Rabbi Sam Intrator recently led a summer program in Williams Island, located in Aventura. The event focused on how to find spiritual joy in Judaism. The rabbi cited biblical and Talmudic teachings, ancient Temple rituals, and the words of prayers to establish the role that love and positive thinking have in Torah values. Rabbi Intrator […]

South-Florida-logo

The Iranian deal was sealed on July 14, four and a half months after Netanyahu’s visit. The details of the agreement were shocking and worse than anyone had imagined.

There are so many toys available for newborn to age 5, but how do you choose?

In 1939, with life getting harder for Jews, she and several friends decided it was time to make aliyah, and applied at the Palestina Amt for permits.

I am not sure how many of you readers have had this experience, but I did and it truly tested the limits of my sanity!

Aside from my own 485-page tome on the subject, Red Army, I think Jamie Glazov did an excellent job at framing things in United in Hate: The Left’s Romance with Tyranny and Terror.

We studied his seforim together, we listened to famous cantorial masters and we spoke of his illustrious yichus, his pedigree, dating back to the famous commentator, Rashi.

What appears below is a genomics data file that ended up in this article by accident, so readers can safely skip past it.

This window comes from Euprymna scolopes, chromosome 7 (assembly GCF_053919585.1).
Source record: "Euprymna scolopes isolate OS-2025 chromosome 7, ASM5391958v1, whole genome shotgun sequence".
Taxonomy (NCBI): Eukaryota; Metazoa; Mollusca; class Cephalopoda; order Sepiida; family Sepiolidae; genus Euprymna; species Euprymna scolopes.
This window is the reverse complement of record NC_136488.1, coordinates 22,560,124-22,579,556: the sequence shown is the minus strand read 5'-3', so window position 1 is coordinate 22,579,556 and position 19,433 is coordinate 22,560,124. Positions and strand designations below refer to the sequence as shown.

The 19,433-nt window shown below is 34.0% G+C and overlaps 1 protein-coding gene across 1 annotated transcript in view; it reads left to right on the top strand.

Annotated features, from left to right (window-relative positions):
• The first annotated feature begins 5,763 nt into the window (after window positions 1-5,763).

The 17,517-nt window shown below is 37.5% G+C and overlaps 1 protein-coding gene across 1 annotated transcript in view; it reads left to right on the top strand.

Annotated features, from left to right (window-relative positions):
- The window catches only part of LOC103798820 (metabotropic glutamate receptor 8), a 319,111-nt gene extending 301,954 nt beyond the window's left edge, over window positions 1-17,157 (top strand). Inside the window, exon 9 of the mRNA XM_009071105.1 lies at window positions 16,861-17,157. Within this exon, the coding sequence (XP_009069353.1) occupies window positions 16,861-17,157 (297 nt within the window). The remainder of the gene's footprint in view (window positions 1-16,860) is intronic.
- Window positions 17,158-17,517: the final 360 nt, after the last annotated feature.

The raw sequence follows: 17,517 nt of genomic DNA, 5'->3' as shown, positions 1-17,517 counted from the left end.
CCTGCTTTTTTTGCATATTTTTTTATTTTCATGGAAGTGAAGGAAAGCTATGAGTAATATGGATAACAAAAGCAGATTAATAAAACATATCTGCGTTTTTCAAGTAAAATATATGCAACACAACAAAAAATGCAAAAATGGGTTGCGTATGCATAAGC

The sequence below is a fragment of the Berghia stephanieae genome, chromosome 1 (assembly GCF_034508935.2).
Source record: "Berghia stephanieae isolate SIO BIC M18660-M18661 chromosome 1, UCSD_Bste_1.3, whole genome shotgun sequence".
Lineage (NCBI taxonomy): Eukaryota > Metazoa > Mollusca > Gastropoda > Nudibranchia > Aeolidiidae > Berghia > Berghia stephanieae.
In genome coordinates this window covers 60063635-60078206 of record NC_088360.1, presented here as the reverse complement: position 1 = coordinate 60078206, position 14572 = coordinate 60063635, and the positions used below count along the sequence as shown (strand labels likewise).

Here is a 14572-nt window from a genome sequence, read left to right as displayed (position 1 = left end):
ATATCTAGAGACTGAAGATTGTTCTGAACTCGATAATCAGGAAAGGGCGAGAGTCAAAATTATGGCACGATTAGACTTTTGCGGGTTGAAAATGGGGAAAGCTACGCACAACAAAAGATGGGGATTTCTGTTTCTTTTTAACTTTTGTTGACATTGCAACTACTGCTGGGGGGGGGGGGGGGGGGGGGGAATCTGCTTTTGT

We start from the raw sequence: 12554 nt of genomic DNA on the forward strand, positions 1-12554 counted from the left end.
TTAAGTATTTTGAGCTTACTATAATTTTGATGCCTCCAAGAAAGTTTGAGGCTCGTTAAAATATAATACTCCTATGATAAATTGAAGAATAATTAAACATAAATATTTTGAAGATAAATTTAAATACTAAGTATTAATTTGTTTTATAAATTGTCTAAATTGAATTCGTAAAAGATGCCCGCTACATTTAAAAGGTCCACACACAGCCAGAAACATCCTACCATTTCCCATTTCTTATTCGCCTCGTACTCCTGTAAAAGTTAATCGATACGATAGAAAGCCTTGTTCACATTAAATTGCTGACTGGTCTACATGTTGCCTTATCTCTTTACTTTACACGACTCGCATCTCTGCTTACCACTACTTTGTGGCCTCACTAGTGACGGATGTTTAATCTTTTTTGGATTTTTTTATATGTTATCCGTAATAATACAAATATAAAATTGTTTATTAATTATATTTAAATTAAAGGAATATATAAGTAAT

Jews who were considered, but not ultimately selected, include Woody Allen, Saul Bellow, David Ben-Gurion, Marc Chagall, Anne Frank, and Barbra Streisand.

More Articles from Dr. Yitzchok Levine
Rav S. R. Hirsch

Last month we outlined how a few years after Judah Touro’s death a public movement was inaugurated by the citizens of New Orleans to erect a monument to his memory, and that opposition to this tribute came from a number of rabbis throughout the country who claimed that Judaism forbade the erection of any graven […]

Levine-Dr-Yitzchok-NEW

After his marriage he was successfully engaged in the lumber business.

He wrote a strong defense of shechitah in which he maintained that the Jewish method of slaughter had a humanitarian influence on the Jewish people.

This was a most unusual step to take in those days, given the difficulties of travel to Europe. Nonetheless, on May 1, 1860 he sailed from New York on the steamship Hammonia.

The ship’s captain apparently respected the Friedenwalds’ strict adherence to halacha because he allowed them to use his cabin for davening and other religious observances.

I happen to believe that for a couple to spend a few years in kollel is a wonderful way to start a marriage.

Penn wrote the following to a friend in England: “I found them [the Indians of the eastern shore of North America] with like countenances with the Hebrew race; and their children of so lively a resemblance to them that a man would think himself in Duke’s place, or Barry street, in London, when he sees them.”

The special charm of these letters is their immediacy and authenticity of emotion and description.

Printed from: http://www.jewishpress.com/sections/magazine/glimpses-ajh/sabato-morais-forgotten-advocate-for-orthodoxy-part-one/2013/02/27/

Scan this QR code to visit this page online: